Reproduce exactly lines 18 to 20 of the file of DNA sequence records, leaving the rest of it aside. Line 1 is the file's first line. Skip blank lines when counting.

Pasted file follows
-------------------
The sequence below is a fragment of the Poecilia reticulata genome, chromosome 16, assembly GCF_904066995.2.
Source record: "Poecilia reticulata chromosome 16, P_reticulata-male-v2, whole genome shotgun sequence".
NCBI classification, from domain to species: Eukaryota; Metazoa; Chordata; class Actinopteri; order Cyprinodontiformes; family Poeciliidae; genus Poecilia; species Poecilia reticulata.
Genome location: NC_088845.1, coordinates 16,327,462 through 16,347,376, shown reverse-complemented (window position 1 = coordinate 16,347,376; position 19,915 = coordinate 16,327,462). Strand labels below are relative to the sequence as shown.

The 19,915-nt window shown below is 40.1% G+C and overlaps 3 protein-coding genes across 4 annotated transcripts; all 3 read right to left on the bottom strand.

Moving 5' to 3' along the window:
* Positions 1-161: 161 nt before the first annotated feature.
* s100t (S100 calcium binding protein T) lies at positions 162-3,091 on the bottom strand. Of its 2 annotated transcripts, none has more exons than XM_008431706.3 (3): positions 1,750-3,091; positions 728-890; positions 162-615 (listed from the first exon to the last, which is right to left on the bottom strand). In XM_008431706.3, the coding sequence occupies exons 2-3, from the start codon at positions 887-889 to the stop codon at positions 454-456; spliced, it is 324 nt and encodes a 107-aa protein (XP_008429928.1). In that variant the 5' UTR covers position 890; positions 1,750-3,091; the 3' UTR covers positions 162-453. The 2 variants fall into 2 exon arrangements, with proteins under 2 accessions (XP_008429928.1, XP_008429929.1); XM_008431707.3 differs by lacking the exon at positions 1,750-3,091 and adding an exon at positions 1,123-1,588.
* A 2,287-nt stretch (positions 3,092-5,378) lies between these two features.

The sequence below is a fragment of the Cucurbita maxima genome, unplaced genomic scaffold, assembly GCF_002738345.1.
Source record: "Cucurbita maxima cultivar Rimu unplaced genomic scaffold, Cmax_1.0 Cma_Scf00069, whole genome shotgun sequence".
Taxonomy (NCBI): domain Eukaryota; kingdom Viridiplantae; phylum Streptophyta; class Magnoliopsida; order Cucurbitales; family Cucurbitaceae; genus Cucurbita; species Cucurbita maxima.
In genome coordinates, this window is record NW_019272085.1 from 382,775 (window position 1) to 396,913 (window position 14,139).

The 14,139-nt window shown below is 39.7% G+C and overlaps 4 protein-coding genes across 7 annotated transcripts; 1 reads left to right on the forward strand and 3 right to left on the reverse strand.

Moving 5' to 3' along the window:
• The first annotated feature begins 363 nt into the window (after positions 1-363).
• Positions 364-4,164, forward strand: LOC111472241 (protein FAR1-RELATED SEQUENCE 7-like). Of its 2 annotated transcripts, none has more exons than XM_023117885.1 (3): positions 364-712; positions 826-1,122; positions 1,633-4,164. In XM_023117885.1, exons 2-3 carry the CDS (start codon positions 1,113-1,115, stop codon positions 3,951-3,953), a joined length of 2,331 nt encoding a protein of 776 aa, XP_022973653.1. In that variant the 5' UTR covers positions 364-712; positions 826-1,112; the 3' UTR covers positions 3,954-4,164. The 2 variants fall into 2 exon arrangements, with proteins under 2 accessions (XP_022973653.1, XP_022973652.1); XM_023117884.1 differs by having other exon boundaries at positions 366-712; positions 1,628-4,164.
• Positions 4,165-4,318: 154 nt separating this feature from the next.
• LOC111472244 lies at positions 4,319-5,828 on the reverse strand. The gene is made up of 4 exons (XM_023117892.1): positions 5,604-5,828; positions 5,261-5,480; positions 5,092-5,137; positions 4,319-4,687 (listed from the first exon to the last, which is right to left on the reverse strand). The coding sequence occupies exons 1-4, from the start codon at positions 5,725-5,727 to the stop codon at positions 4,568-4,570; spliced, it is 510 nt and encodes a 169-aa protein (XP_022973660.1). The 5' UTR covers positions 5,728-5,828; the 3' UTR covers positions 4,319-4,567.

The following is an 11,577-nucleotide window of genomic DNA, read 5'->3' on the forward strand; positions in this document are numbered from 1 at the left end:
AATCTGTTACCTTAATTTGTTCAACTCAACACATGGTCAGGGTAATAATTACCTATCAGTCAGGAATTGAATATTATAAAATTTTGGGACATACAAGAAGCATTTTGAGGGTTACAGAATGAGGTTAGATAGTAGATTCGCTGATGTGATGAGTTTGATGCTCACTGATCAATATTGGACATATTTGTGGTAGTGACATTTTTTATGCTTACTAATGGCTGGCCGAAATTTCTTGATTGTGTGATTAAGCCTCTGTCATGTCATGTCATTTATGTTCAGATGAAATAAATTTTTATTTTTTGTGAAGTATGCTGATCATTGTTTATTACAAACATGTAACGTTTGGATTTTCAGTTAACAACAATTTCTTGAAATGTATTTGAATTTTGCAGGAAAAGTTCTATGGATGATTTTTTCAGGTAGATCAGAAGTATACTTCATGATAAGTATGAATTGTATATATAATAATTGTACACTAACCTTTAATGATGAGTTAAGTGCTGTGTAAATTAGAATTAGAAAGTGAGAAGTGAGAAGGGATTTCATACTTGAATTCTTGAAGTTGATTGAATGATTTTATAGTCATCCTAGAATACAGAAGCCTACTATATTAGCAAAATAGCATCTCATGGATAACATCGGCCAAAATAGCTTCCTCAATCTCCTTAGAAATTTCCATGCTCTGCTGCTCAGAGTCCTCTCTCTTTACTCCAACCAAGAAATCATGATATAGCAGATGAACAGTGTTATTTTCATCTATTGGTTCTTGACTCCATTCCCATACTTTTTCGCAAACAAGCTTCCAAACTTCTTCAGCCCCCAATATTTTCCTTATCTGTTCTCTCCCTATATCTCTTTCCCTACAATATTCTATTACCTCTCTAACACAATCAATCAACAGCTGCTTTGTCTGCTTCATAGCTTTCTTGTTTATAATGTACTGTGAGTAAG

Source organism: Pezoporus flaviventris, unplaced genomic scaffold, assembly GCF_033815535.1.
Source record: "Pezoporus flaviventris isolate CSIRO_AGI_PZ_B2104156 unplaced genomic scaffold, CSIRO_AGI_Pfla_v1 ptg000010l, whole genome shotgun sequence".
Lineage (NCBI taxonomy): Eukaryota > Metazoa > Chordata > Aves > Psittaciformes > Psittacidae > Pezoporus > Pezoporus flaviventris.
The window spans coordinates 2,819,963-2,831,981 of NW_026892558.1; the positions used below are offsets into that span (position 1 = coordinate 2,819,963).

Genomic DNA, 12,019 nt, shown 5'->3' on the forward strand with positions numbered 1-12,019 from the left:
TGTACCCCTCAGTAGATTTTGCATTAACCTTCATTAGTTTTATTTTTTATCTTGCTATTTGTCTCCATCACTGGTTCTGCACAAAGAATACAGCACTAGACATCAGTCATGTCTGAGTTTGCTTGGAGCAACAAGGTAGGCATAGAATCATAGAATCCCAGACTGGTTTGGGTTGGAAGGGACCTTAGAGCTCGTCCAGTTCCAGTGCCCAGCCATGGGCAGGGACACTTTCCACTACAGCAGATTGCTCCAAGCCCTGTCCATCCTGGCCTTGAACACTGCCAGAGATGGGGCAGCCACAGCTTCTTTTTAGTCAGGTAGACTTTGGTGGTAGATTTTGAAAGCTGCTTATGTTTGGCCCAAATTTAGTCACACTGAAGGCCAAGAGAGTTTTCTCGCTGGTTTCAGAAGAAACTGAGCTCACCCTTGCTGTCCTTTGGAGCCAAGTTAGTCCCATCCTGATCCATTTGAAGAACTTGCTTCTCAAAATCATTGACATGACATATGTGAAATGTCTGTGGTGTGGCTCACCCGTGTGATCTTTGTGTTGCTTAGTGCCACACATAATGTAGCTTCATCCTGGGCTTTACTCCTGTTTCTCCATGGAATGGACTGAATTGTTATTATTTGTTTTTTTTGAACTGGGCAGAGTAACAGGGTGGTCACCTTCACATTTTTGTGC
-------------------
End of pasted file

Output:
• Positions 4,165-4,318: 154 nt separating this feature from the next.
• LOC111472244 lies at positions 4,319-5,828 on the reverse strand. The gene is made up of 4 exons (XM_023117892.1): positions 5,604-5,828; positions 5,261-5,480; positions 5,092-5,137; positions 4,319-4,687 (listed from the first exon to the last, which is right to left on the reverse strand). The coding sequence occupies exons 1-4, from the start codon at positions 5,725-5,727 to the stop codon at positions 4,568-4,570; spliced, it is 510 nt and encodes a 169-aa protein (XP_022973660.1). The 5' UTR covers positions 5,728-5,828; the 3' UTR covers positions 4,319-4,567.

The following is an 11,577-nucleotide window of genomic DNA, read 5'->3' on the forward strand; positions in this document are numbered from 1 at the left end: